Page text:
Born in Canterbury, England in 1977, Orlando Bloom’s plans of becoming an actor developed quite early when he realized that the characters on TV and in the movies weren’t real, that they were actors. In 1993, he moved to London to improve his career, doing bit parts in TV series like “Casualty”.
Orlando spent two years at the National Youth Theatre before getting a scholarship to train with the British American Drama Academy. His first memorable appearance, a cameo in the critically acclaimed movie “Wilde” in 1997, earned him various film offers, which he all turned down in favor to play theatre. After “Wilde”, Orlando attended the Guildhall School of Music and Drama for 3 years. On stage, he appeared in plays like “The Seagull”, “Twelfth Night”, and “Trojan Women”.
Peter Jackson then “discovered” the classically handsome Bloom for his much hyped “Lord Of The Rings” trilogy in 1999. After doing the three Rings movies with Jackson, he worked with Ridley Scott on “Black Hawk Down”. Since then, he has been working on new projects non-stop. 2003 saw the release of “Ned Kelly”, “Pirates of the Caribbean: The Curse of the Black Pearl”, and “The Return of the King”. In 2004, “Troy” and “The Calcium Kid” were released, and the indie film Haven made it’s debute at the 2004 Toronto Film Festival. Also, in 2004 he began filming his first starring role in a major production, “Kingdom of Heaven”, again with Ridley Scott and recently he spoke with us about his work on the project:
Question: What would you go on a crusade for today?
Bloom: Happiness. Humanity. Life is…if it isn’t about human beings living in harmony, then I don’t know what it’s about…it doesn’t matter what color you are, it doesn’t matter what religion you are, it doesn’t matter what your beliefs are, what sex you are, what sexuality you are, we’re all equal in the eyes of your god, whoever that may be. Religion shouldn’t come into it.
Question: What was it like fighting a Jedi?
Bloom: You mean being trained by a Jedi? It was an honor…Liam Neeson inspired me beyond belief and I felt very blessed to have him be my father and lead me through the first act of the movie and graciously guide me as that role. He’s a remarkable actor and a very dear man, and I was very fortunate. I think I’ve been lucky in my career to work with the actors that I’ve worked with because I’ve learned so much from all of them.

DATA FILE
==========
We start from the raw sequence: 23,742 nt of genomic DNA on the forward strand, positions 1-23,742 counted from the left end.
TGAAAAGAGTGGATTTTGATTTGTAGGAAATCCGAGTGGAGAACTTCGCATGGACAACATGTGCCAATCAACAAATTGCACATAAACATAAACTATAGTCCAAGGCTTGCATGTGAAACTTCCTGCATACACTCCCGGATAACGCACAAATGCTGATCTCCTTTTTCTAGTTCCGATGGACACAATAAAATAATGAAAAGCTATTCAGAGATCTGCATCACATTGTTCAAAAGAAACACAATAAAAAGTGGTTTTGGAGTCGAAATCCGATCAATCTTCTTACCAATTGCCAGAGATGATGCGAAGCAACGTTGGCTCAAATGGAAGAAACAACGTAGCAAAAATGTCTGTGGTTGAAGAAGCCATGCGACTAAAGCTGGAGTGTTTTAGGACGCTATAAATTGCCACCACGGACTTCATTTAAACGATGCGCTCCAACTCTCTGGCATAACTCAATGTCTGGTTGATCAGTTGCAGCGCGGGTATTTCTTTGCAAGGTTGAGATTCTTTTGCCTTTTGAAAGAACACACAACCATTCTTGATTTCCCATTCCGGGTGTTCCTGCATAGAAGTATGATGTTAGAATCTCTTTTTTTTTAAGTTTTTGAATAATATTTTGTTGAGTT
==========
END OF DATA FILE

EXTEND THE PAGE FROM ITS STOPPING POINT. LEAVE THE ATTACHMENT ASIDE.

Question: Are you sick of playing blacksmiths yet?
Bloom: Brush up the old andirons again! You know what, when I read this script, I was coming back from TROY and I was leaving Mexico, and I read this script on the plane and I turned to my friend and said “Wow. This is the polar opposite of Paris, who was the cowardly younger brother.” This is a reluctant hero in the sort of spaghetti Western, cowboy movie style of a hero.
I had no idea what would happen. I sat down with Ridley for two hours in a meeting, and we talked about what the movie was. And then he said “Why don’t you come in tomorrow?” So I had like nine hours to learn three of the biggest scenes in the movie. I had like two hours sleep, I had a stick on beard the next morning, I had blood on my face, chain mail on my back, and I was standing in front of the camera with Ridley Scott directing me. This is the guy who threw me out of a helicopter in BLACK HAWK DOWN, you know what I mean? I admire him and respect him.
Question: Did you ever think to yourself “What have I jumped into?”
Bloom: Believe me, the whole way through this movie. If it weren’t for Ridley, who made what was a 140 million dollar movie, which was the biggest set that I’d ever been on, and I’ve been on some big sets in my short career, which I’m very grateful for, he really made it accessible to me and he really guided me through.
Question: Was it difficult for you as actor, to say this is a very controversial subject, how am I going to address this?
Bloom: When you sit down with someone like Ridley and you talk about the opportunity of working with him, and you know his history of making movies, and the integrity with which he delivers a movie, there were really no questions. Obviously, this is a sensitive topic with the Crusades as the backdrop. But I think it’s very balanced the way he displayed the chivalry and courage of Saladin…it was a sensitive subject, but I feel that it has been handled with kid gloves.